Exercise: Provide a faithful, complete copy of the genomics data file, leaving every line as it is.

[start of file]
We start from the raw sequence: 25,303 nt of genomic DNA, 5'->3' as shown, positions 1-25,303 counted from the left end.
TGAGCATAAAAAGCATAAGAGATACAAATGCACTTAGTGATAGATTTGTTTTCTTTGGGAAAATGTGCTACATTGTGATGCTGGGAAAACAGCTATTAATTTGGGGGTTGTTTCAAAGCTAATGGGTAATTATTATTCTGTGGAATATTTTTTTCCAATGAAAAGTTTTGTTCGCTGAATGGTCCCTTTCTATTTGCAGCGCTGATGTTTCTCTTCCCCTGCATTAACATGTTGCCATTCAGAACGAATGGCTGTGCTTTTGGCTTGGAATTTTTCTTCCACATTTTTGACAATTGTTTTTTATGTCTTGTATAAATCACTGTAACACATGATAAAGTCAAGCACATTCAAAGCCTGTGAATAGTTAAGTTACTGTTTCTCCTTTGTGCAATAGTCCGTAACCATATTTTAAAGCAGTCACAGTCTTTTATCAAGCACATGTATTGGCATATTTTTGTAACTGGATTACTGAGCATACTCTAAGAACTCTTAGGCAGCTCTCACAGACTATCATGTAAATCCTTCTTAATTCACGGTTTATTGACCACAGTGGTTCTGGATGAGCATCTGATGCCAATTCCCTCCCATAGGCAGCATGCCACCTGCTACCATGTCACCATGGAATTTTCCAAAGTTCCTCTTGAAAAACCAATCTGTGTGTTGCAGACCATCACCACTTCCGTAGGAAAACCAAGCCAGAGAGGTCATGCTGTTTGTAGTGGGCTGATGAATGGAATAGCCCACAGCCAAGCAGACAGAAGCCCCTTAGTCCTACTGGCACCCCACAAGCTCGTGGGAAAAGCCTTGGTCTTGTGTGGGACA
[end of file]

We start from the raw sequence: 25,303 nt of genomic DNA, 5'->3' as shown, positions 1-25,303 counted from the left end.
TGAGCATAAAAAGCATAAGAGATACAAATGCACTTAGTGATAGATTTGTTTTCTTTGGGAAAATGTGCTACATTGTGATGCTGGGAAAACAGCTATTAATTTGGGGGTTGTTTCAAAGCTAATGGGTAATTATTATTCTGTGGAATATTTTTTTCCAATGAAAAGTTTTGTTCGCTGAATGGTCCCTTTCTATTTGCAGCGCTGATGTTTCTCTTCCCCTGCATTAACATGTTGCCATTCAGAACGAATGGCTGTGCTTTTGGCTTGGAATTTTTCTTCCACATTTTTGACAATTGTTTTTTATGTCTTGTATAAATCACTGTAACACATGATAAAGTCAAGCACATTCAAAGCCTGTGAATAGTTAAGTTACTGTTTCTCCTTTGTGCAATAGTCCGTAACCATATTTTAAAGCAGTCACAGTCTTTTATCAAGCACATGTATTGGCATATTTTTGTAACTGGATTACTGAGCATACTCTAAGAACTCTTAGGCAGCTCTCACAGACTATCATGTAAATCCTTCTTAATTCACGGTTTATTGACCACAGTGGTTCTGGATGAGCATCTGATGCCAATTCCCTCCCATAGGCAGCATGCCACCTGCTACCATGTCACCATGGAATTTTCCAAAGTTCCTCTTGAAAAACCAATCTGTGTGTTGCAGACCATCACCACTTCCGTAGGAAAACCAAGCCAGAGAGGTCATGCTGTTTGTAGTGGGCTGATGAATGGAATAGCCCACAGCCAAGCAGACAGAAGCCCCTTAGTCCTACTGGCACCCCACAAGCTCGTGGGAAAAGCCTTGGTCTTGTGTGGGACA